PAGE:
Vandis’s dialogue is a particular challenge. Often I’ve rewritten the same line about a hundred times, and it’s still not right, which is why I’m grateful for both first readers and editor.A lot of people really like Vandis, even if they don’t like his filthy mouth. I’ve found it’s easiest when I write him in conversation with his Lady Akeere, who’s given him the ability to fly. His top speed in flight is something like Mach 2. He’s a tiny supersonic jet, and that’s incredibly fun to write as well.

The thing about Vandis some people don’t know is that he falls on the asexual spectrum. He’s got some strong romantic feelings toward his Lady, but he rarely experiences any sexual desire, considering it a waste of valuable time.

If you haven’t met him and would like to, he’s heavily featured in Saga of Menyoral, and appears in his own story, A Wing and a Prayer, which you can read in its entirety on the site: Part One and Part Two at the links.

Kessa No-Name

Kessa is one of the most interesting characters — to me — in the whole of Menyoral. (Of course, I have to say that. I’m the writer.)

We first meet Kessa as an abused twelve-year-old girl. Contrary to popular belief, she’s actually six-foot-two when she first arrives onstage, less than an inch short of Dingus himself, and she looks strong and capable. She dreams of becoming an expert swordswoman.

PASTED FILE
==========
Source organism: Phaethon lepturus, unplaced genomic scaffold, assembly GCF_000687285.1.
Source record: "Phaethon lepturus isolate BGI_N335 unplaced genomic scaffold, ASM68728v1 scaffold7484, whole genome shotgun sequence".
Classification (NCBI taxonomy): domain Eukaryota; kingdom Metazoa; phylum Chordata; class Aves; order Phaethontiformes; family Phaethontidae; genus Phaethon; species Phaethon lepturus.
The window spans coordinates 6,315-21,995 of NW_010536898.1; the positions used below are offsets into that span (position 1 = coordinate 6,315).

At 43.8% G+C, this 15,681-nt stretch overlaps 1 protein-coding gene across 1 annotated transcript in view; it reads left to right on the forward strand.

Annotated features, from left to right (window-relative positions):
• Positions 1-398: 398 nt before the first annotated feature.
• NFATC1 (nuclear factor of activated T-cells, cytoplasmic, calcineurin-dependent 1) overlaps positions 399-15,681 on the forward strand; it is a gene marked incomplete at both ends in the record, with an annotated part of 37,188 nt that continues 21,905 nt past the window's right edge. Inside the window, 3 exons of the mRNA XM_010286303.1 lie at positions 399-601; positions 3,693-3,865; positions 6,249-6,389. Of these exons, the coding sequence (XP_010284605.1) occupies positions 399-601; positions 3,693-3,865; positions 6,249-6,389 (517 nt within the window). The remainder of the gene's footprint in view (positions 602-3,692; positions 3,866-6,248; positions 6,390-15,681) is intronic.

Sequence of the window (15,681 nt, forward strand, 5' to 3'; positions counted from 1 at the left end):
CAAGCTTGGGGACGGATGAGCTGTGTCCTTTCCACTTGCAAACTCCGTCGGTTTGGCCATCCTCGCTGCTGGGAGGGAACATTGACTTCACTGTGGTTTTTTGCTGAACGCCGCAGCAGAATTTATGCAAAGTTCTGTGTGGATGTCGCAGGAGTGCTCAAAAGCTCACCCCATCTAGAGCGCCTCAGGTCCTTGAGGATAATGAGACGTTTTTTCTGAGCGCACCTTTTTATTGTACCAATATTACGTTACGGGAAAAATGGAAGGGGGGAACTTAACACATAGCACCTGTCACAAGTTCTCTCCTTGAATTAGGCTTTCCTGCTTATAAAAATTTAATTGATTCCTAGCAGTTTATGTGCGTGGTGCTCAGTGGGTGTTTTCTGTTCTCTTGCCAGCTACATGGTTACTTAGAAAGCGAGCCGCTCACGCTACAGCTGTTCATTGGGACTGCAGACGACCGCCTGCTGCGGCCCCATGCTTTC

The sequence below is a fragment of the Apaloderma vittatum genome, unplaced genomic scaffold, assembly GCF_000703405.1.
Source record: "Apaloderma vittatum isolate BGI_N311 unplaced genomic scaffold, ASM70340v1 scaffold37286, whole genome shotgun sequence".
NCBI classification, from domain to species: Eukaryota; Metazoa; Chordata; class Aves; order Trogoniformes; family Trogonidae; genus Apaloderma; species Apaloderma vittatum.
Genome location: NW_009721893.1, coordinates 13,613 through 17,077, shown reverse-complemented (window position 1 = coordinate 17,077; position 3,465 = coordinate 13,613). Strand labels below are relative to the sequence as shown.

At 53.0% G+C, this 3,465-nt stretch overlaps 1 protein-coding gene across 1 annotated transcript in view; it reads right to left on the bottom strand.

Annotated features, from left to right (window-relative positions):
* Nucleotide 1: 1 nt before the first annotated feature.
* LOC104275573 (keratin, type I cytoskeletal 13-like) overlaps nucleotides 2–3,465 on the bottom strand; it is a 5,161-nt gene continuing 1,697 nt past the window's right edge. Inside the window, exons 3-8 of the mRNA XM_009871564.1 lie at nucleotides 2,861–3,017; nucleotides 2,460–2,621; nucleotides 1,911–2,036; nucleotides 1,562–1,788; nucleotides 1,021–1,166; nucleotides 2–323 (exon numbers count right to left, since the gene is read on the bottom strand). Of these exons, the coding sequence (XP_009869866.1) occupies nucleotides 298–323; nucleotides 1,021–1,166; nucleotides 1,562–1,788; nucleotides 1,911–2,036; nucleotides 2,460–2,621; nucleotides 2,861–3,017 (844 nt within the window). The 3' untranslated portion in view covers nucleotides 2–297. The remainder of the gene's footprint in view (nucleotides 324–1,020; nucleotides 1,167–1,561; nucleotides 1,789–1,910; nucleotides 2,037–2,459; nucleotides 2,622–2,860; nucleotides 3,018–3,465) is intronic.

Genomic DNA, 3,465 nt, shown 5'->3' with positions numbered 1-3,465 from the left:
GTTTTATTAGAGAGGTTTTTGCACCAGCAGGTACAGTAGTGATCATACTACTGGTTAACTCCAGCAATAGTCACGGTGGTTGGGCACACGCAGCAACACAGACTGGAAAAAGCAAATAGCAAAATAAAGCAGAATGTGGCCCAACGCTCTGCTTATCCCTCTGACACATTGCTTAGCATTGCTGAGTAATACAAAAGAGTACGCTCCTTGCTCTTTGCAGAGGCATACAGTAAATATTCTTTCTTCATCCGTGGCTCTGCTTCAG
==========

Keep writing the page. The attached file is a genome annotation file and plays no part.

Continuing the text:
The power of Kessa’s dream makes her susceptible, even though she’s physically stronger than a lot of grown men. Add to that her lack of status as a fatherless No-Name (a bastard), and she’s at a distinct disadvantage against the manipulative man in her life. She is how she is because I felt it was important for her to be that way; even girls who haven’t bloomed early like Kessa are under threats like she suffers from every day.

Some people don’t like her. At first that surprised me, but the more criticism she received, the more I realized it was important for her to be that way. She’s been taken advantage of, and she’s too young to serve as a sex object for Dingus. She’s not his reward; she’s his sister, and as their relationship develops I enjoy that more and more.